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Erzulie Dantor and the voice of Women

Frater Vameri

It is true that the story does not favor women - usually told from the point of view of men, it tends to erase these characters. This phenomenon is even more prominent in the case of black and enslaved women. However, reports about Haitian history reveal that women were not supporting actors. In the present discussion I bring to us the article by Kingsbury and Chesnut which tries to demonstrate this by drawing a parallel of black enslaved women and Erzulie Dantor.

The authors cite evidence that black women enslaved in São Domingos were a great source of resistance to the colonial regime. In fact, they go further and understand that the participation of these women in Vodou - which, the authos remember well, was a forbidden cult in the colony - reveals that they were really warriors.

Here it is necessary to consider a recent research that emerged in Brazil that reveals that the contribution to the genetic constitution of the Brazilian people is significantly black and indigenous on the maternal side and European on the paternal side. The interpretation is clear - sexual violence was decisive in the composition of Brazilians. I bring this up because the parallels between the Brazilian and Haitian slave system are clear. In this sense, we can safely assume that the same thing happened there. Therefore, when considering the female contribution to Vodou or to the revolts, we need to consider how the context was more cruel to them than to men. With that in mind, instead of erasing these figures, we will tend to exalt them.

One of the arguments raised by Kingsbury and Chesnut is that spiritual possession by figures like Erzulie Dantor gave these women an authority and also made possible for them to experience a social context that was denied them in everyday life. Now, here we can already assume that when they cultivated such experiences in the spiritual community these women were also encouraged to experience them in profane life - that is, spirits like Erzulie Dantor (strong opponent of oppression), more than allowing mere religious catharsis, effectively transformed the life ot the slaves in the colony of São Domingos.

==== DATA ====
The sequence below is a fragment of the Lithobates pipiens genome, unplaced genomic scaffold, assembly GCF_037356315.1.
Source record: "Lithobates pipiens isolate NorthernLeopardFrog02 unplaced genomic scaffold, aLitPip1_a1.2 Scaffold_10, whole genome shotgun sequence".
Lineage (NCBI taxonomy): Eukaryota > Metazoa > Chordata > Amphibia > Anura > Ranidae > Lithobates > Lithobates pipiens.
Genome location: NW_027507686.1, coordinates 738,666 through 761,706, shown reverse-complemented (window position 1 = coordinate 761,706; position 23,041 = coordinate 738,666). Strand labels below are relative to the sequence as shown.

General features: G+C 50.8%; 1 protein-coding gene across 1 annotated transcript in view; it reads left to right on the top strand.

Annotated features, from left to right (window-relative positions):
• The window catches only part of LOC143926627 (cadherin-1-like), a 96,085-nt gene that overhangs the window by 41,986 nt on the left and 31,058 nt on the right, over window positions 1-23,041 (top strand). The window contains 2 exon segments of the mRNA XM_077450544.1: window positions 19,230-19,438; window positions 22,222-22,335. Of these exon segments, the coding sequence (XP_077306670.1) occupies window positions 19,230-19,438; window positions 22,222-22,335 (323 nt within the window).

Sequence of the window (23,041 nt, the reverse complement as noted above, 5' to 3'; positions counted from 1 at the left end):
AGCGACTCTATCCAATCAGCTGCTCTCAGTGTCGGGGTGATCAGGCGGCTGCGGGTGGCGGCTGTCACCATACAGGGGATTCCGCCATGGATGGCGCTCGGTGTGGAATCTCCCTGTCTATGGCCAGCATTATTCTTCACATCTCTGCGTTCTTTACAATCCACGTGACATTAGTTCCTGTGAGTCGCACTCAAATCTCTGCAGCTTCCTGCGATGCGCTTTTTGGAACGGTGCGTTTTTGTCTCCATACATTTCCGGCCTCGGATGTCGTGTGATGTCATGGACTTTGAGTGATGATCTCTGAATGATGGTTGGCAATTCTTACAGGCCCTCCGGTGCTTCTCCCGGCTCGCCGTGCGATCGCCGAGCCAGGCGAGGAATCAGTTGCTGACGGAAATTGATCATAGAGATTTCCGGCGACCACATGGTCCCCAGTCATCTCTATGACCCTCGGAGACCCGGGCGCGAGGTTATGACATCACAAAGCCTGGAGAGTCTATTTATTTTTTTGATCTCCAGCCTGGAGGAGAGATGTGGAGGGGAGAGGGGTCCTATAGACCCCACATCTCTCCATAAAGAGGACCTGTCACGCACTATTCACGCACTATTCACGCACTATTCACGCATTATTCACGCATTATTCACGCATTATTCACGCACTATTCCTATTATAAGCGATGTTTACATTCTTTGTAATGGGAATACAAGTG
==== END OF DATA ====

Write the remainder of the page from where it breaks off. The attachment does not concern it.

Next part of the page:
This may have been one of the reasons why the authors find several records of regular punishments against women slaves for acts of rebellion. Of course, it is not possible to exclude that the meaning is the other way around - that is, that women, rebels, will find in Vodou another way to exercise their justified revolt. Anyway, instead of trying to figure out what came first, it might be better to consider whether the two were not part of a single system, with one thing supporting the other.

One point that is much discussed by Kingsbury and Chesnut is that of pregnancy. Slave women were generally seen as problematic, as pregnancy hindered work. A common practice was to force abortion through physical violence. When the pregnancy was completed and a child was born, it was common for the children to be soon sold or separated from the mother. In other words, motherhood was a right and an experience often stolen from these women. So a spirit like Erzulie Dantor - the archetype of the vengeful and protective mother - must have found enormous appeal among these women.

One thing that the authors highlight and that is very interesting is that women also make Erzulie Dantor. We can interpret this beyond the social or the construction of gods by men. In fact, Erzulie Dantor has been possessing women in Vodou for a long time and these possessions, more than giving body to a spirit, give substance to the idea of ​​the spirit (not that only women are possessed by Dantor). The message is influenced by the medium. It is one thing to read about Erzulie Dantor in a book, it is quite another to see Erzulie Dantor mount a woman at a ceremony. These possessions are, in fact, fundamental in the construction of any Lwa.

The authors, going further, suggest that women will put a good part of their impressions and resistance in Erzulie Dantor. In fact, they even cite the fact that Dantor is silent as a clear symbol of the brutal oppression these women suffered. The loss of voice would then be a clear analogy to the loss of any sense of power and humanity.

Thus, there is much to be explored so that we can better understand the role of women in the formation of Vodou and also of Vodou in the construction of Haitian women. As we quickly look at this parallel with Erzulie Dantor, we can immediately gain new dimensions and better understand the dynamics of Vodou himself .

Reference :

Kingsbury, K., Chesnut , RA In Her Own Image: Slave Women and the Re-imagining of the Polish Black Madonna as Ezili Dantò , the Fierce Female Lwa of Haitian Vodou . Int J Lat Am Relig 3, 212–232 (2019). https : //

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